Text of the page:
The media can play an important role in helping to maximize the impact of your traffic safety outreach efforts. In order to
make sure that your interaction with the media is done cohesively and succinctly, not randomly or without direct purpose, the development of a comprehensive media publicity plan is essential.
The purpose of a media relations plan is to help you take a step back, look at the “big picture” of how to interact with the media and then proceed with clarity and purpose. There are several components to any successful media relations plan. Creating a plan will help you and your organization stay on track and be more direct in working with the media.
Media Relations Plan Components:
The first step in creating a media publicity plan is to analyze your current “situation” or “environment.” Conducting a “situational analysis” will allow you to thoroughly examine the history, background and potential obstacles facing your issue or cause. This analysis also enables you to determine any positive or negative information about your external or internal environments.
For example, if you are trying to promote seat belt compliance among teens, it will be important to ask the following questions:
- What is the current compliance rate?
- How does it compare to the seat belt use rate of adults in California?
- What are the common characteristics of those teens not wearing seat belts?
- Are there any existing programs in your area focusing on the issue? If not, when was the last program implemented? Was it successful?
- Will your audience be accepting of messages or not?
What is the “overarching” end result you wish to achieve? In keeping with the above example, your goal might be to increase awareness about the importance of seat belt usage by generating news stories or it might be even broader — increasing teen seat belt compliance in your county by three percentage points within a specific time frame. The goal will provide the direction that your media relations strategy will take.
Media relations objectives relate directly back to your identified goal and should be measurable. They represent “how” you will meet your overarching goal. Objectives that would directly support the goal of increasing safety belt use could be:
- Generating positive awareness of the importance and life-saving benefits of seat belt compliance through broadcast, online and print media stories
- Increase visibility of your organization through media relations (i.e., increasing calls to your organization)
Identifying specifically “who” you are trying to reach will help in developing key strategies and what tactics (actual actions) will work best. Audiences can be the news media themselves, policy makers, community leaders or the general public. Often target audiences are broken down even further — children, parents, teens. If you are conducting an ongoing campaign about the dangers of impaired driving, your primary target audience would likely be comprised of the following groups of people:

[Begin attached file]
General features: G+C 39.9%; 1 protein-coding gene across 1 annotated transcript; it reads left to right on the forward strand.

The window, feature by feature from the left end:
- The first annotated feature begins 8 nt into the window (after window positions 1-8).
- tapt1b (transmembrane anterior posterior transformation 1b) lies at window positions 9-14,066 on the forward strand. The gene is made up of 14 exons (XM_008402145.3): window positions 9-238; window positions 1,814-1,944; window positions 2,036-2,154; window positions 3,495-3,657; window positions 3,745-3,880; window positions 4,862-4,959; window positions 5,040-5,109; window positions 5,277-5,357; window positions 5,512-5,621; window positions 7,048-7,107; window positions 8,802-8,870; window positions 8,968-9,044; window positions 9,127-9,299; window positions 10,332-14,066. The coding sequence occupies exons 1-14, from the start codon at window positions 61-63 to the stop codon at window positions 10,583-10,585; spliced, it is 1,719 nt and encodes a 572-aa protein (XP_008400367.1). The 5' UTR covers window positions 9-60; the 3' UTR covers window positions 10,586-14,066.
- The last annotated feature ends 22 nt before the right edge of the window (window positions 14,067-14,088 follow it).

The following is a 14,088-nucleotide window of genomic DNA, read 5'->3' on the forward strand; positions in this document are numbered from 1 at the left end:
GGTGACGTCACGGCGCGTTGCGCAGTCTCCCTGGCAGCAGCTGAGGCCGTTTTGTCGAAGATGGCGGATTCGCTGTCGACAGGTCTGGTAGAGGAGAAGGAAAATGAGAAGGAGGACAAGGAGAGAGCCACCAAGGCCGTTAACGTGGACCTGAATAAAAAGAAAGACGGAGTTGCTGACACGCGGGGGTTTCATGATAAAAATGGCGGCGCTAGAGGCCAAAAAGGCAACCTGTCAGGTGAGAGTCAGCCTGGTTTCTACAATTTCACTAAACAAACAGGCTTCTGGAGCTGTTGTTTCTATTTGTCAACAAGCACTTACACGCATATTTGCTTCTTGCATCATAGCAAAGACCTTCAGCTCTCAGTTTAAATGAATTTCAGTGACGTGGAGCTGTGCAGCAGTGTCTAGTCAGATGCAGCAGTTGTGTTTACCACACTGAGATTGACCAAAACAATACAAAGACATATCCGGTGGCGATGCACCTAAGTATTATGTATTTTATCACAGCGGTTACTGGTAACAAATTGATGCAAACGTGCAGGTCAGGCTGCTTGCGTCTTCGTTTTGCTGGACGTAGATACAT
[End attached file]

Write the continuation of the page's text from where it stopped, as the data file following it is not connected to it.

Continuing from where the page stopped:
- Repeat offenders
- Men, 18-34 years of age
Secondary target audience members might include policy makers and community leaders — in an effort to engage them in the topic.
Now that your goal has been identified, it’s time to develop your strategy — your approach in meeting your goal and objectives. Strategies are not specific tactics, but rather they represent the “who” and “what” and the “how” of meeting your stated objectives. For example, if your objective is to generate more news coverage for your program, a strategy might be to foster relationships with appropriate reporters. The tactics within the strategy might be a news conference, letter to the editor or regular news releases.
Key Message and Story Angle Development
The first step in developing your story for media consumption is identifying the key messages you want to communicate to your target audience. What message do you want people to remember? Are you asking them to become aware of an issue, alter their opinion or change their behavior? By narrowing down your focus, and repeating your key messages often, you’ll have better success in reaching your audience.
Once you have determined your key messages, it’s important to develop your media angle or “hook.” What is it about your program or event that makes it newsworthy, links it to the community or affects the public? Is there a current trend affecting your issue? The more you can simplify the message, the more likely your chances for success.
Tactics are specific tools used or actions taken to reach your target audience(s) and assist you in meeting your goal. Tactics always flow directly from your stated objectives and goal and they are never done simply for the sake of doing something. They are done with a specific intent and end-goal in mind.
Media relations is one tactic from a long list of communication disciplines. Media relations tactics comprise of a number of tools: media release, media advisory, media conference, etc). Which tactic(s) you use will, again, be based on your overarching goal and your identified target audience.
For example, if you are trying to encourage the use of bicycle helmets among children of a specific ethnic population, the tactics used to communicate your message will be very different than if you were trying to reach adult men with anti-DUI messages. The channels through which these two groups receive information are likely to be very different.
Media List Development
Lastly, it will be important to create an updated, comprehensive media list to help in distribution of your media materials.